For example, Christopher May at AV Bend discusses the role of AV design in data security. He points out that healthcare providers must find a way to prevent individual discussions from being overheard by anyone other than the conversation’s participations. Since sound travels easily and immediately, soundproof rooms and walls are essential for maintaining privacy in this manner.
Moreover, the placement of audiovisual equipment within these rooms can enable multiple, private conversations to be happening at once without fear of intrusion or eavesdropping.
This is just one of many reasons why healthcare providers may wish to adopt a customized AV over IP solution. Consider a hospital operating theater that needs private, high-definition content to be displayed, says ZeeVee CTO Steve Metzger. Such a situation would require a dedicated IP network just for transmitting information to the theater. Separate infrastructures can give greater control over extremely sensitive data.
Some healthcare providers might be unsure of adopting the new technology, and others may desire to stick to traditional AV. Remaining in the old system can be highly limiting, however, and healthcare entities could be putting themselves at risk by relying on traditional AV. They may also be preventing themselves from growth, as traditional AV is much less flexible and harder to scale than networked AV.
Helping providers debunk the myths around AV over IP can ensure that they make a better choice for their patients’ futures
“A common misconception about migrating from hardwired AV to AV over IP is that the latter introduces more security risks than traditional AV. With more flexibility and new deployment options, education is the best ally to AV administrators,” says Matrox.
Establishing a Secure Network
What’s most important to discuss when implementing a secure networked AV solution for healthcare companies?
According to Bart van Moorsel at Tech Data, having a strong understanding of security across all departments, tools and staff members creates a solid foundation.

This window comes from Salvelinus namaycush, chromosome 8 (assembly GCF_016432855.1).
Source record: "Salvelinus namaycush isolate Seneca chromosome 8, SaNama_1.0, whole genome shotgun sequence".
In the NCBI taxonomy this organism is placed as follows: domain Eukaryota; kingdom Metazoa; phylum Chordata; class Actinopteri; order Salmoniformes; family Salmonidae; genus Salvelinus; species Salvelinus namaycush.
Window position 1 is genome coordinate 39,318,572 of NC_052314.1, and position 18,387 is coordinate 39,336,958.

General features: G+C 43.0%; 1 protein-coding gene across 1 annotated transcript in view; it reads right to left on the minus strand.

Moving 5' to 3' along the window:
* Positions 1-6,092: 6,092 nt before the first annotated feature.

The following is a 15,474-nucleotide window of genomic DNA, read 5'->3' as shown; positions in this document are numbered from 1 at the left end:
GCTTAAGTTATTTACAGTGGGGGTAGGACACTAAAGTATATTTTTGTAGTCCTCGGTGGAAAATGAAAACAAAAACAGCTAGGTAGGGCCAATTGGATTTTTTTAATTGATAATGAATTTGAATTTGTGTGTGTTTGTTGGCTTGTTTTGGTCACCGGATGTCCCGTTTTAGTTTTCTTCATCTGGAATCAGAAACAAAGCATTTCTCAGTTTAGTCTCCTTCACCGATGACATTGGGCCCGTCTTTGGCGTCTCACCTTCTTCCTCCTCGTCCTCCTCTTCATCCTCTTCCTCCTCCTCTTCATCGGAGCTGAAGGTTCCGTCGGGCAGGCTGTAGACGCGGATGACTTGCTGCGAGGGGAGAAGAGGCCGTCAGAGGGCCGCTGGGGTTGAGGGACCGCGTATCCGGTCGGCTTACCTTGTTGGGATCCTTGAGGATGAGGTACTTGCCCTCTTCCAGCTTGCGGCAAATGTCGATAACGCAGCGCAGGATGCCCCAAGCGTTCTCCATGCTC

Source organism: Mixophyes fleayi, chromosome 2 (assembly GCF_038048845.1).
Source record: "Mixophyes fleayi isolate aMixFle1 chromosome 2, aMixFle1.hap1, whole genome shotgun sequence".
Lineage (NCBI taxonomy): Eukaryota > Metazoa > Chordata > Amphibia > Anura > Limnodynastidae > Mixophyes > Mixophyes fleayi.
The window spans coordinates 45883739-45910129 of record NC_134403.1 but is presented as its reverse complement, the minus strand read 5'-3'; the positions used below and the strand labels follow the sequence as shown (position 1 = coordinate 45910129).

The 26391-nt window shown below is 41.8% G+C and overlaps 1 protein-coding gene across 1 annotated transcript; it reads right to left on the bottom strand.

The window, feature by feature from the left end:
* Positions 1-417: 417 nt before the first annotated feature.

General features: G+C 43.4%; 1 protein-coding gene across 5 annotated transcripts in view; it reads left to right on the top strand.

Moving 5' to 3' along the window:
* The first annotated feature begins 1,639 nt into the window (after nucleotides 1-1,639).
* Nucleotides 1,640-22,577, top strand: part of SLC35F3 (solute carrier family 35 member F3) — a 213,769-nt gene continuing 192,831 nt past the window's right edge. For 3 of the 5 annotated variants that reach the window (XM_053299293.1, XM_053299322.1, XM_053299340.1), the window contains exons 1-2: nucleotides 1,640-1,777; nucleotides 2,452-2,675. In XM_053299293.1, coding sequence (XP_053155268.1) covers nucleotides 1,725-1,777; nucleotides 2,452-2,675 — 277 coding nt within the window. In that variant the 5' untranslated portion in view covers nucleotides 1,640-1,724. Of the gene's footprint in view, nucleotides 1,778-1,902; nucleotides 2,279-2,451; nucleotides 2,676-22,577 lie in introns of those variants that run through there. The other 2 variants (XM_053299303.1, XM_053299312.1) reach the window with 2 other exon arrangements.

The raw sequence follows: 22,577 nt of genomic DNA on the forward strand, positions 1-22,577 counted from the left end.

“When onboarding AV devices, businesses should install patch updates the same way they would any other network-attached device. AV devices should always be managed by the IT team as part of the network’s wider security strategy.”
When working with a healthcare client, get their IT team involved early. The two of you can work together to put together a system that is secure and compliant.
This partnership is especially beneficial because it will help safeguard the network as well as the AV equipment. Network security is essential when working with HIPAA rules, writes Juliana De Groot at Digital Guardian. “This safeguard addresses all methods of data transmission, including email, internet, or private networks, such as a private cloud.”
Additionally, Gemalto suggests a number of protection measures, such as physically securing equipment and ports, protecting and securing external network access and performing regular internal security audits. These are all suggestions you can make when pitching to healthcare clients.
Maintaining a healthy balance of security measures is also important, says writer Adam Lovinus.
“Not every endpoint communication needs deep packet inspection. That slows the network. Use VLANs to separate users and endpoints that access medical systems with PHI data. The firewall routes traffic between VLANs.”
By being proactive and informed about HIPAA-compliant security measures, you can be sure to pitch the right equipment to healthcare prospects and set it up properly.